M.G. Siegler

I know the feeling of having zero people view what you wrote all too well. Part of it is I don’t advertise it. I put a link to my blog on my Instagram profile, LinkedIn profile and in my resume. That’s it. I don’t actively post on Facebook or tweet about it whenever I publish. I am doing this for me first and foremost, not to be validated by others. Plus, I know I am not ready. Even though this blog has gained traction in the last few months , I am still on my way from zero to one. Good news is that I am willing to keep at it.

Don’t judge a person for his/her broken English

I had lunch with a friend whom I met in college today. It has been a while since we met and the meet was pleasant. In addition to catching up with what the other was doing, we touched upon what would seem to be quite a deep topic for lunch, but you could tell that we were close enough to open up on it.

Long story short, I told him the last time we met that I somehow felt looked down up on by Americans because I am Asian, because I don’t look big enough and because I don’t speak English like a native speaker. I have been trying hard since I was 16 and I wish I could, but the fact is that even though I speak the language well enough to get me a job and two Master’s degrees, I don’t talk like a native speaker.

The friend brought it back today. He talked about his encounter with a French engineer who uprooted his life back home to come to America to have a better career and life. The French guy doesn’t speak English well, said my friend, but my friend admired the courage taken to go to a foreign country alone, as he once told me. My friend said that the biggest lesson he had in the last few years was to learn that it wasn’t easy for others to come to the US and that no matter how good or bad someone’s English is, the effort to speak the language is already admirable and it shouldn’t be the basis on which judgement is passed.

As an immigrant, of course, I understand the sentiment, yet it is great to hear it from my friend. But if I have to be honest, I don’t use my inability to speak English natively as an excuse. To me, if I succeed, good. I did put in the work, but I was lucky as well. If I fail, well I was just not good enough. Coming here to study and work is a game. I chose to participate in that game and it just doesn’t make sense to say that my failure is justified because the rules are not in my favor. Nonetheless, I am happy to hear that from my friend and proud to have him as a friend.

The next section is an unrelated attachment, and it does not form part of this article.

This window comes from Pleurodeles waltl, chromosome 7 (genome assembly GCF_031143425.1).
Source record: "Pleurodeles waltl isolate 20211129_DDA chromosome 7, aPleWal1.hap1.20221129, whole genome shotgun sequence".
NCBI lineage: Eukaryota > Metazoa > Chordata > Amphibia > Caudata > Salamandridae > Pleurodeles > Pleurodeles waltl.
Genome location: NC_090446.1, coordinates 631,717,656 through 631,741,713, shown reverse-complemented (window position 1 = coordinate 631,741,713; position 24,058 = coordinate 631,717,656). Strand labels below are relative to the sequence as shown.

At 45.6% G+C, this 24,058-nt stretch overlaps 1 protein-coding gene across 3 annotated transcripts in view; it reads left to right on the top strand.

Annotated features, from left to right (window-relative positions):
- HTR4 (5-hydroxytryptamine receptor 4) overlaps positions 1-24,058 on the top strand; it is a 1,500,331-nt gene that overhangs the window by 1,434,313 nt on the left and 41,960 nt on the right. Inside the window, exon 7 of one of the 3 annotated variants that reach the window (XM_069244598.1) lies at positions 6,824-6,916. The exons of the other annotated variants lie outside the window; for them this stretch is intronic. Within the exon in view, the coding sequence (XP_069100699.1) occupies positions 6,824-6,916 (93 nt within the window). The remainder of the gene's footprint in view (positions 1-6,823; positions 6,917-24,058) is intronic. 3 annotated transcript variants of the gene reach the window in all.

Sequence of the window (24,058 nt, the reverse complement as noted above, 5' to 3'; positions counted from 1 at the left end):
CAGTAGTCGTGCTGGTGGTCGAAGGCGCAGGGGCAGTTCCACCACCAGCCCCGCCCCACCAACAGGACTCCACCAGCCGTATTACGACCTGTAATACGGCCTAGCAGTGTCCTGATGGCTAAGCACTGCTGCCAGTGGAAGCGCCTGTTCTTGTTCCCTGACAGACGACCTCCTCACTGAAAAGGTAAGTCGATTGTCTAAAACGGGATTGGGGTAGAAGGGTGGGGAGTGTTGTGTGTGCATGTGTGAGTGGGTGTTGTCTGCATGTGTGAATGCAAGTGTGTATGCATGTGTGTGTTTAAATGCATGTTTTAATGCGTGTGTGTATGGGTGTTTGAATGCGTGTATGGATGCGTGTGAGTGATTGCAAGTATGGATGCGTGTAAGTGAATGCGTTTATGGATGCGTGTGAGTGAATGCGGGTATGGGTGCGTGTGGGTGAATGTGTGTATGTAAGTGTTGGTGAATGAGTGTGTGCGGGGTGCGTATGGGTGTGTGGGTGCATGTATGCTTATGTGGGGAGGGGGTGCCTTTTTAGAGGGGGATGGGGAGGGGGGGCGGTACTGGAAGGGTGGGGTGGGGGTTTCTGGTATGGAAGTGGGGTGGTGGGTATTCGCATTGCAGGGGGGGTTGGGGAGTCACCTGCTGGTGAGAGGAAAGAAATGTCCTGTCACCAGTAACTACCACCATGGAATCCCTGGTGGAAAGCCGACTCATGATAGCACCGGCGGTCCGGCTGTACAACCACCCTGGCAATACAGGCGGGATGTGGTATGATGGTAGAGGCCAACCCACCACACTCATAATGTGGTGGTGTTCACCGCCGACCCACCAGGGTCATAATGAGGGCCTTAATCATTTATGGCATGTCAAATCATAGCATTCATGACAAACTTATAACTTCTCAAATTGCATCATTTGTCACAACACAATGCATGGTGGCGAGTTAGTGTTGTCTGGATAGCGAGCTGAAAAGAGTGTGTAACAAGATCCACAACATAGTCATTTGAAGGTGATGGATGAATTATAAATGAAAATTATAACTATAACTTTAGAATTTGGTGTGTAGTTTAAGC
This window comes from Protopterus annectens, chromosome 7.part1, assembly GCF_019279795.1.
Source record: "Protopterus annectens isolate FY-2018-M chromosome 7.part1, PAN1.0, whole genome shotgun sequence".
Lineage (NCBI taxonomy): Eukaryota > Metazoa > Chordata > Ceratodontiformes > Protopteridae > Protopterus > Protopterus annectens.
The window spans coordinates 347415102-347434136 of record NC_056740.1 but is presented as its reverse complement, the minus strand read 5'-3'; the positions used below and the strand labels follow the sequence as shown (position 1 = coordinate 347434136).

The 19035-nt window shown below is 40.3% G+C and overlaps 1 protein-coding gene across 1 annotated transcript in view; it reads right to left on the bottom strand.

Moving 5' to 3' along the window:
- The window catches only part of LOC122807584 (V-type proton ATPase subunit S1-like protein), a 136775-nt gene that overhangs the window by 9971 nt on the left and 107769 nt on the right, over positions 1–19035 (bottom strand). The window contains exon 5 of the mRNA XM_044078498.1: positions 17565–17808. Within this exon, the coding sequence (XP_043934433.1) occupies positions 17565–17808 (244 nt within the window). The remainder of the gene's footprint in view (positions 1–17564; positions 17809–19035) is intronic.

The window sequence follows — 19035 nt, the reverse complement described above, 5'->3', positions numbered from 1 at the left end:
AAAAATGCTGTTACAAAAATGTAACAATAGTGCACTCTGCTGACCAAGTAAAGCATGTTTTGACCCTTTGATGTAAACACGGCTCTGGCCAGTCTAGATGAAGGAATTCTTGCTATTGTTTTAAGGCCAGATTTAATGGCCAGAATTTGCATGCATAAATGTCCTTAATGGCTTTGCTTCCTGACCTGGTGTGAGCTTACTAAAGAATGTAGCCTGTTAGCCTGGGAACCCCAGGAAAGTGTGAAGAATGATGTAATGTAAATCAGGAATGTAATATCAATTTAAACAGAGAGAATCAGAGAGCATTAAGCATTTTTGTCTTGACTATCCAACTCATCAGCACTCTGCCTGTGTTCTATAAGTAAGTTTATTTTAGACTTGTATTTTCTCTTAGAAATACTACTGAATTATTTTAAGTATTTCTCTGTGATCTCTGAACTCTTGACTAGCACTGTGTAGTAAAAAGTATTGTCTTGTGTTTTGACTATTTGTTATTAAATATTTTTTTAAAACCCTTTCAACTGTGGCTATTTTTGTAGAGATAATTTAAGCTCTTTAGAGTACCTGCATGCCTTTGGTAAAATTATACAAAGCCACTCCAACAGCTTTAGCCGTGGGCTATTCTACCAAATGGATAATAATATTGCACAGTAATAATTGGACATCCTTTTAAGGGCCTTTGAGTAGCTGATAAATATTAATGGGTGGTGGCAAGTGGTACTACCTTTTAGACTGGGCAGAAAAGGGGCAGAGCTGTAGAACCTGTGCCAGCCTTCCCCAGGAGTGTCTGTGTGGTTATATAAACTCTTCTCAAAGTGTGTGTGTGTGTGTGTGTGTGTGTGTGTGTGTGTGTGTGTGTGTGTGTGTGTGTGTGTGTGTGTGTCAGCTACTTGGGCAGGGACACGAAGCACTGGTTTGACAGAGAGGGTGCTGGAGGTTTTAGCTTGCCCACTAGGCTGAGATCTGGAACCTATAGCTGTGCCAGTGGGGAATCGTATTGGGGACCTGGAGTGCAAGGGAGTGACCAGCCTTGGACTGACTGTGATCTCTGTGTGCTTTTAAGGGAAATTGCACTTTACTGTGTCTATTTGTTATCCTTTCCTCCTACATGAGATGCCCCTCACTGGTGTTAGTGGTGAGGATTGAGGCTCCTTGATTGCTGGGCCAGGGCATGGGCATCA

For the compassion and humility, I have learned a great deal myself from learning technical topics such as coding and IT. I am always a believer in the notion that we all should try to find answers on our own first before asking questions or for help from others. It matters more to me that a person actually tried on his or her own first than whether he or she succeeded in finding the answer. But admittedly, I easily got irritated. I was arrogant. I got annoyed whenever I thought people asked too easy questions.

Since learning how to code, I have realized that I was…well, an asshole. Code is very binary. It either works or it doesn’t. There is nothing in between. When trying to find answers to my coding problems, I encountered numerous times guys who were better than me, but gave replies that asked more questions than answers. Some guys on StackOverflow or at school answered, but in a way that you couldn’t fathom unless a significant amount of time is spent on that or the person elaborated more.

When I was still an intern at an IT company, all the technical details and jargon floating around the office were initially another language to me. I had to, if I am honest, disturb some engineers in the office to help me understand even the basic concepts in their mind. I told them: “please speak English to me. I am dumb. Dumb it down for me”. I am glad that they did because it helped me tremendously then, now and in the future I believe.